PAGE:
Grey Reef

Description

Grey Reef is a tail water of the North Platte River off Grey Reef Dam below Alcova Reservoir.  This tail water stays open and fishable year round with winter flows around 500 CFS and high water flows during run off and flush up to 6000 or 7000 CFS each year. Known for its opportunity for big browns and rainbows this is a stretch of water every angle should fish at least ones in there life. With several access bank fishing is available but many stretches are only fishable while floating the river.

Most up to date flows can be found here:
BOR flows at Gray Reef Dam

Location and Directions

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Recent Reports

Gray ReefNorth Platte RiverWyoming

Grey Reef Flushing 2020

Reef flush will be from March 28th to April 6th. From Casper Game & Fish office March 24, 2020 North Platte River flushing flow to run for ten days footer   CASPER – The Wyoming Game and Fish Department cautions sportsmen to be aware of sizeable increases in water flows in the North Platte River for 10 days beginning March 28 as part of a flushing flow project.   Game and Fish has requested the flushing flow in order to maintain fish spawning habitats and to increase production of invertebrates that fish depend on for food. Flushing flows are typically requested to run in mid-March; however, due to scheduled maintenance activities on Gray Reef Dam, the start date had to be pushed back two weeks in 2020. The Bureau of Reclamation will begin releasing additional water from Gray Reef Reservoir in the early morning hours beginning Saturday, March 28. Flows will increase from approximately 500 cubic feet per second (cfs) to 4,000 cfs and will then gradually decrease back to 500 cfs each day, with the maximum flow occurring between 3-7 a.m. Flows from Gray Reef Dam will return to 500 cfs at 10 a.m. each day. The schedule will be repeated through April 6. The flows below Gray Reef Dam will then be stabilized at approximately 500 cfs following completion of the ten-day cycle. This schedule may be modified due to unforeseen circumstances regarding the maintenance activities.   “Data show these flows are important to trout spawning and to the numbers of trout in the river,” said Matt Hahn, fisheries supervisor for the Casper region. In the past, the trout population had fallen to less than 400 trout per mile, even with stocking. Annual flushing flows began in 1995, and now the trout population averages over 3,500 per mile.   The Game and Fish Department advises sportsmen and recreationists to be aware of the potential dangers related to flushing flows. Because the flush will span the weekend, there is potential for more people to be wading or floating the river. Those using the river during the flushing flow should consider the fluctuating water levels and be aware that areas that can be waded effectively at 500 cfs are not safe at 4,000 cfs.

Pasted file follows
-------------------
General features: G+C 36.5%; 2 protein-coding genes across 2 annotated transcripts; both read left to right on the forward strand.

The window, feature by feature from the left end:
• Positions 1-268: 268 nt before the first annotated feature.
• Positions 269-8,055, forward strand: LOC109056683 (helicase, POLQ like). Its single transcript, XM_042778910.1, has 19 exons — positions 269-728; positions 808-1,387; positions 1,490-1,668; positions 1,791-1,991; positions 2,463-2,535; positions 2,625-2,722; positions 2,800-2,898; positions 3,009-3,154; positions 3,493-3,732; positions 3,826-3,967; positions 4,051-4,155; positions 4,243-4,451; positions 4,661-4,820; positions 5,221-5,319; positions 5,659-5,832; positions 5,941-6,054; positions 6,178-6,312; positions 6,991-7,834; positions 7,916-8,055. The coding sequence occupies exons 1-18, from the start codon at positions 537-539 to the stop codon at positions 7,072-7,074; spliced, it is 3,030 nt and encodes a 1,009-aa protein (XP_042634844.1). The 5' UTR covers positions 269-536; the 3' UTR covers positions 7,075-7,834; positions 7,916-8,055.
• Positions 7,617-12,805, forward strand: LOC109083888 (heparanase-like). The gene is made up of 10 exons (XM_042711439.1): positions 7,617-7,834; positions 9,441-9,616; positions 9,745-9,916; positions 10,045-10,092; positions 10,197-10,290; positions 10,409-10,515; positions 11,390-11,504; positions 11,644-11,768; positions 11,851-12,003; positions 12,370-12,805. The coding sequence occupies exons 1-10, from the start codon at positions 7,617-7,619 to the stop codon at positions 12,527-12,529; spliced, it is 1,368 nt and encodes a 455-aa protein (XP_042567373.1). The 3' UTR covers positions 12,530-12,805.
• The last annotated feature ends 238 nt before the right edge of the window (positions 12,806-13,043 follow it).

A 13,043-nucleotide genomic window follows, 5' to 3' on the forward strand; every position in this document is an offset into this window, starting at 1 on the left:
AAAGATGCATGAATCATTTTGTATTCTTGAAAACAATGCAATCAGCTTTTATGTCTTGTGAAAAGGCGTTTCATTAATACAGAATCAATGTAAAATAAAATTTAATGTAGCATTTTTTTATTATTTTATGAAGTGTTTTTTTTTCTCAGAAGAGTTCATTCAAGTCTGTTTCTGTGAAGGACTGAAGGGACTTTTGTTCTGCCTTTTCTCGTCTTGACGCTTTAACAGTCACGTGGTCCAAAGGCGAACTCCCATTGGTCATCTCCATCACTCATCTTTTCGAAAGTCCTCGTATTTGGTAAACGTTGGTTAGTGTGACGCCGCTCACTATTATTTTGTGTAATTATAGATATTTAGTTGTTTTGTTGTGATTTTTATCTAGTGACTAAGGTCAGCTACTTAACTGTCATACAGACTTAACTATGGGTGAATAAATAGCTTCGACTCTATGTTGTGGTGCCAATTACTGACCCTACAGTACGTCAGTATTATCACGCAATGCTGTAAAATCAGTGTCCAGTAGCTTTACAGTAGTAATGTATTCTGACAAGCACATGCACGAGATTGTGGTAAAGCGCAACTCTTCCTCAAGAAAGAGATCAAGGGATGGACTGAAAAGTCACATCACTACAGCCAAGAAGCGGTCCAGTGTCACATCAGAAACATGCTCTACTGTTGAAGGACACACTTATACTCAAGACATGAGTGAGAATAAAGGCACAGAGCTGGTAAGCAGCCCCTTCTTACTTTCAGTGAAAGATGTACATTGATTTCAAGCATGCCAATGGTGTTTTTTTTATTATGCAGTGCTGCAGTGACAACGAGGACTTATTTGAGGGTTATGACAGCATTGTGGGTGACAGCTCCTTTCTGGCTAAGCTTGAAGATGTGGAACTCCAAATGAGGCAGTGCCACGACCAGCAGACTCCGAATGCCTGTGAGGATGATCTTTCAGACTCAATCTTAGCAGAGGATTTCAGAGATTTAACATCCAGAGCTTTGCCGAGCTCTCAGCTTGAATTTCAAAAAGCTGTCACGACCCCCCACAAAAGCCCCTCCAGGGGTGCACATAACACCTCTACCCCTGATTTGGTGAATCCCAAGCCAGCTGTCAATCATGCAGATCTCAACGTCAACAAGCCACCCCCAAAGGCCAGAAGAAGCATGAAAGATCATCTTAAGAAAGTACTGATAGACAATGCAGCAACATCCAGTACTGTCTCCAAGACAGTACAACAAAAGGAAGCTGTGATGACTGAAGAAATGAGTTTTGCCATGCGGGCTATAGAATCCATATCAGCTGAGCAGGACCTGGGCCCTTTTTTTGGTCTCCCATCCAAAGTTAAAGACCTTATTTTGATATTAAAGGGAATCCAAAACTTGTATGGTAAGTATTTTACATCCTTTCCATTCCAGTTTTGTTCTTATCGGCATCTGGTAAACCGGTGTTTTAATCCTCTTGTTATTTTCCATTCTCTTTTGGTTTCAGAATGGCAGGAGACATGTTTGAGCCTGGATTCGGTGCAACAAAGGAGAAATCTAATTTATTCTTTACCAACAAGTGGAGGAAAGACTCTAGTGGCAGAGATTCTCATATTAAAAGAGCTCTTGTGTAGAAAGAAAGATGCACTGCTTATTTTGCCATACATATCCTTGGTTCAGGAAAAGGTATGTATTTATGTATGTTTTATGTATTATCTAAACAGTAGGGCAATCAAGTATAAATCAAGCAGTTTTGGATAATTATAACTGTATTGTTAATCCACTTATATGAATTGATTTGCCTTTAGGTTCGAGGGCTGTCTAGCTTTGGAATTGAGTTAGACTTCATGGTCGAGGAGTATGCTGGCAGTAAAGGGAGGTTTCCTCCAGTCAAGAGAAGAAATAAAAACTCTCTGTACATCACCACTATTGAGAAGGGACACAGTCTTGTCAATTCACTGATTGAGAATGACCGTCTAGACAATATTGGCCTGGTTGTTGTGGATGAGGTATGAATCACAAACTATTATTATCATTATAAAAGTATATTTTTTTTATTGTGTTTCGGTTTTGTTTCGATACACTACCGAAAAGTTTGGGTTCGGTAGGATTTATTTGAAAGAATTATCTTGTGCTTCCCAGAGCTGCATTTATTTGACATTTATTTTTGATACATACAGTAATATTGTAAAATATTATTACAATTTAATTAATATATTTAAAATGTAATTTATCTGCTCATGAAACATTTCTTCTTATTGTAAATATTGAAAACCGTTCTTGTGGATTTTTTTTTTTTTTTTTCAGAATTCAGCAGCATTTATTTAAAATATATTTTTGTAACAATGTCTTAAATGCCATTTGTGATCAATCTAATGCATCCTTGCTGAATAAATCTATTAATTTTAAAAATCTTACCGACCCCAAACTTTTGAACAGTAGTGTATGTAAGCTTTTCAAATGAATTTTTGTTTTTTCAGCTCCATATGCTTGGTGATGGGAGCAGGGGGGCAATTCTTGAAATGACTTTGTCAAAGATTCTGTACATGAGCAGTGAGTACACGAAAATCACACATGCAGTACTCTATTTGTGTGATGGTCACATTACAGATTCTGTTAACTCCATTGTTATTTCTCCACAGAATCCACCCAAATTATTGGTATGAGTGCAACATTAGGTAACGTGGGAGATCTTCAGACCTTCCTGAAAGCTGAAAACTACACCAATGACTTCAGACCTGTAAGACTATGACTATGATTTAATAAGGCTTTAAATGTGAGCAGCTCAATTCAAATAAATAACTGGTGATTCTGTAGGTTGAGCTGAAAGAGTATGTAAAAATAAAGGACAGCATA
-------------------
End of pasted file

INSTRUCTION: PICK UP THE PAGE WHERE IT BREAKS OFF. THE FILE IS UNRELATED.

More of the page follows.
March 17, 2020
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